First impressions are important. It can be possible to have a house full of different species that get along, it all starts with introductions.
It’s important to introduce your dog and ferret gradually. It is best to have two people–one to hold the dog and one to hold the ferret. It’s important to be relaxed. If you are nervous, your dog will pick up on it and may think there is a threat. Allow them to smell each other while providing encouragement and reassurance. Your dog may be unpredictable, so be sure you have control of him and ready to act quickly.
For first-time introductions, hold your ferret and dog and let them sniff each other a few times a day for a week or so. If these sessions go well, gradually let your ferret and dog have more interaction. You can let your ferret run around in a small area while still holding your dog. From there you can work up to letting them have complete freedom in the same room. However, make sure both your ferret and dog have an easily accessible escape route or a safe place that the other pet can’t get to.
Ferrets like to harass each other and other animals. They enjoy nipping at their feet or tails and running underneath them and grabbing them by the neck or tummy and hanging on. Or, like Prancer, jump on their back! These ferret games often alarm the unsuspecting target.
Attentive supervision is mandatory. What begins as play or indifference can quickly turn to aggression. It’s important to be able to read and understand your dog’s and your ferret’s body language. No matter how well your pets seem to get along, be sure to continue to provide supervision when they are together. For more information on understanding ferret language, see this article.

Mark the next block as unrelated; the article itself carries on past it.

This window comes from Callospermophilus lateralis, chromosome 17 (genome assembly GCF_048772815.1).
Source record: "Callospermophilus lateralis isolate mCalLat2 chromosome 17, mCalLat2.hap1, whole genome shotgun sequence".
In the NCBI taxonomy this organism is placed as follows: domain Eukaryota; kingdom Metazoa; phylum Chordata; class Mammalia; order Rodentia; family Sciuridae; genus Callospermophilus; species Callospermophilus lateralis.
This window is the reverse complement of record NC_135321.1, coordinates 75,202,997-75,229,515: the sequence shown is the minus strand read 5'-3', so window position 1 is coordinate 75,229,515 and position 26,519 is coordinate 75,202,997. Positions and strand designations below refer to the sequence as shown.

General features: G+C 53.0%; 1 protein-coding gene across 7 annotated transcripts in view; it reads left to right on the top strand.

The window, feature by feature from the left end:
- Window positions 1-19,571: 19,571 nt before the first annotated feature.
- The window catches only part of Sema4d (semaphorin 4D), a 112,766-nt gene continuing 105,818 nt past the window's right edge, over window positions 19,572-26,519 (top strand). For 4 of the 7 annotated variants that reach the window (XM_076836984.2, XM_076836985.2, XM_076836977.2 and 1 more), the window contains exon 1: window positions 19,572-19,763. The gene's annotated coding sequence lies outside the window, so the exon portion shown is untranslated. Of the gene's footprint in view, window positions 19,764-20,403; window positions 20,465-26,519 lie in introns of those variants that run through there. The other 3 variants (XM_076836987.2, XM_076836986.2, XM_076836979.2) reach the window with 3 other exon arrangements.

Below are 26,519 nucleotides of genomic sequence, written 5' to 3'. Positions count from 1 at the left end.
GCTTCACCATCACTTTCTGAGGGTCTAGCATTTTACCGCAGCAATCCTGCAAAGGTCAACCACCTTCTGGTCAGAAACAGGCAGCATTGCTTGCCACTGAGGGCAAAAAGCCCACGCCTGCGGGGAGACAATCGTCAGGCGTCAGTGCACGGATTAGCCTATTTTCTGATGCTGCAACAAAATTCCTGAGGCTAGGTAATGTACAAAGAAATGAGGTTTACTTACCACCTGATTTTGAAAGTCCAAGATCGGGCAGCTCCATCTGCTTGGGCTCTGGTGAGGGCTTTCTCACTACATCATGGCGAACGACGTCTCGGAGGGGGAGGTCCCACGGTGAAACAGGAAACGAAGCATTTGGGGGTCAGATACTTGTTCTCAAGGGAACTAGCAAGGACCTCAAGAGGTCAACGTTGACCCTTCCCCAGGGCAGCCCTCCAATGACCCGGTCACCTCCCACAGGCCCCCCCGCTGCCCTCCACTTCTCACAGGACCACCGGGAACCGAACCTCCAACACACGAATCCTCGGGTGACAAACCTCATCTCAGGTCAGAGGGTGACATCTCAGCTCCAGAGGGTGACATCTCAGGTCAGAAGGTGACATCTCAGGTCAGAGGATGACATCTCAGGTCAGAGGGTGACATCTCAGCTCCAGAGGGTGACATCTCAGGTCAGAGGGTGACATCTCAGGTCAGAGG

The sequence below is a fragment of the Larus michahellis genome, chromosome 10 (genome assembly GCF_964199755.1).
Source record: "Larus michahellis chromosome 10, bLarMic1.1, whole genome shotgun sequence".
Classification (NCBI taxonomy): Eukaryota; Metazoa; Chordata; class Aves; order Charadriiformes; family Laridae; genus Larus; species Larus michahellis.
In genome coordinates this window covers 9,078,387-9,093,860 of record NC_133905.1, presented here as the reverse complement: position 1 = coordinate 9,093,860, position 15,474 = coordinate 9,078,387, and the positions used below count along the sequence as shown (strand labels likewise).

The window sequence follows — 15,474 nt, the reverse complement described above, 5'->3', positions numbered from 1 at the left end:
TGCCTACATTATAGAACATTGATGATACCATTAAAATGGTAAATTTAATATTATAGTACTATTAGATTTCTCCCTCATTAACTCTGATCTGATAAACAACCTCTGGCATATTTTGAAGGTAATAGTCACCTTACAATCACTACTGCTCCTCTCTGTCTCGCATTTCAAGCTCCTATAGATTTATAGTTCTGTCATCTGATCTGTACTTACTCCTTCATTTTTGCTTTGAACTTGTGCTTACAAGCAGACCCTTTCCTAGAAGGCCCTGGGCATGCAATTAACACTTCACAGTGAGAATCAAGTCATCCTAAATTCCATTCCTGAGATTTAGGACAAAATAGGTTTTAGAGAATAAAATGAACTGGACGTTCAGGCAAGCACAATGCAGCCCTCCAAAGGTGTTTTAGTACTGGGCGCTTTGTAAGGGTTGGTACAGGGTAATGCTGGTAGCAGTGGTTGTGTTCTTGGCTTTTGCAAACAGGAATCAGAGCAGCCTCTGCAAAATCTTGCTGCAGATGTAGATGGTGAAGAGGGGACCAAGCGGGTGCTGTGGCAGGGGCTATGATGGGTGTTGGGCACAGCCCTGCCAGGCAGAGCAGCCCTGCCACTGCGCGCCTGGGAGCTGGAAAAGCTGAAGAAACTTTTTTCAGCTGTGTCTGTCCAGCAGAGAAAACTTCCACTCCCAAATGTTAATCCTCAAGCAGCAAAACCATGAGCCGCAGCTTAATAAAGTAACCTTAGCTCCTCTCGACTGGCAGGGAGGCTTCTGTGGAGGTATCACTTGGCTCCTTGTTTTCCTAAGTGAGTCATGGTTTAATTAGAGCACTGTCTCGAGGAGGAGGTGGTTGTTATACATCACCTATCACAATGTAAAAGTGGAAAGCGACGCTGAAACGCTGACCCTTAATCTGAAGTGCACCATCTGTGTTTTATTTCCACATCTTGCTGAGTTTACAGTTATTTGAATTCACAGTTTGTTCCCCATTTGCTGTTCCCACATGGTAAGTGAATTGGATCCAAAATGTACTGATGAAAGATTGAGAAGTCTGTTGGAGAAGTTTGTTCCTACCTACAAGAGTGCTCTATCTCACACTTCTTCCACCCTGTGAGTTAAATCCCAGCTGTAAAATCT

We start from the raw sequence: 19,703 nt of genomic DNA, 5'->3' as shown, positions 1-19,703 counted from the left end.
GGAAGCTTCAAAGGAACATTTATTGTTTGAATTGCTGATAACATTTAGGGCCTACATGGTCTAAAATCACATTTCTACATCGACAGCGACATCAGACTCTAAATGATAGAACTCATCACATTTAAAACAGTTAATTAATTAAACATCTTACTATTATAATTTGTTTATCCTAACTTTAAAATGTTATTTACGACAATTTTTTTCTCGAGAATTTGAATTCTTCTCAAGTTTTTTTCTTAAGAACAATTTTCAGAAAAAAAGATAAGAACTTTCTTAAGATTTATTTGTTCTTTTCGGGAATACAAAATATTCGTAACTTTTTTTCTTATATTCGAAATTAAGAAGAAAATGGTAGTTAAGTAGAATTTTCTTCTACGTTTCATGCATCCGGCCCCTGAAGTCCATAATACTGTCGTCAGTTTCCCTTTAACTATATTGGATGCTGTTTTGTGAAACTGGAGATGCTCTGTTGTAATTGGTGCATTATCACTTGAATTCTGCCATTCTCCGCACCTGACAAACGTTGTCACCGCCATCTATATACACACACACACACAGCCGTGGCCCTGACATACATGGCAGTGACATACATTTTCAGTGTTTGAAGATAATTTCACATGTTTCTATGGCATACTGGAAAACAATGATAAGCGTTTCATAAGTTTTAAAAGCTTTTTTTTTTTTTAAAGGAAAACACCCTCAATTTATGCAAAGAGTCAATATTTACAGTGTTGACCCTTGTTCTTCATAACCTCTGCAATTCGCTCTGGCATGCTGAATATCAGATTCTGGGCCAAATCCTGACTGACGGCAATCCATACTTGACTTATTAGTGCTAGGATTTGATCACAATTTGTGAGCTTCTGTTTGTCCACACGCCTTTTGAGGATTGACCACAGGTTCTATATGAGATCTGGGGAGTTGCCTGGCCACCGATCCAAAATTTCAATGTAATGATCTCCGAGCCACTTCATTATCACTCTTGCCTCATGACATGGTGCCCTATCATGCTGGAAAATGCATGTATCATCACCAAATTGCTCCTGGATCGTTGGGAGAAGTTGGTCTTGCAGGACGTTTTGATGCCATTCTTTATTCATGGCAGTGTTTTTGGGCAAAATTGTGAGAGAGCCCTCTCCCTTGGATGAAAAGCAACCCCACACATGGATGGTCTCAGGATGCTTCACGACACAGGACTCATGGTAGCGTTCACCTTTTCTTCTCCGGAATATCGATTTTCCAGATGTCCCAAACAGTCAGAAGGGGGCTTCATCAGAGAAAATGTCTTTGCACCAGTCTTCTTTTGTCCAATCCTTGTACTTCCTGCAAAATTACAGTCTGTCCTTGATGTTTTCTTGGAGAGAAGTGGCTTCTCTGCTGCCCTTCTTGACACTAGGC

To help ease the introduction of a new family member to your home, make sure your ferret has her own safe place. An appropriate cage with hammocks, bedding, litter box, toys, food, and water makes a safe haven for a ferret to retreat to. A sturdy cage may also prevent a dog from reaching the ferret inside. Because you want all ferret and dog interactions to be supervised, keeping your ferret safe in her cage is important when you are not there.
A Harmonious Home
Most ferrets find dogs interesting playmates. But even dogs who find ferrets fun playmates can become annoyed because sometimes ferrets just don’t know when to stop!
Dogs and ferrets can become best buddies, but it is important to be especially cautious with toys and food. Ferrets love to help themselves to the dog’s food. Many dogs are very protective of their food. An otherwise easy going dog can become threatening if he thinks someone is after his dinner. Plus, dog foods do not have proper nutrition for ferrets. Be sure to feed your dog away from your ferret. Ferrets also like to steal dog toys. Many dogs act the same way with their toys as with their food. If your dog is possessive of his toys, make sure they are out of reach when your ferret is running about. Also, some dog toys are not safe for ferrets. Be sure your dog toys are also good ferret toys if your ferret has access to them.
So Do Ferrets Get Along with Dogs? Do Dogs Get Along with Ferrets?
It definitely depends on the dog. The dog’s personality and hunting instinct are the biggest factors. Ferrets generally get along with everyone and everything. With the proper supervised introductions and patience, your ferret and dog may be able to co-habitate under one roof. They may even become best friends!
Your comments are welcome.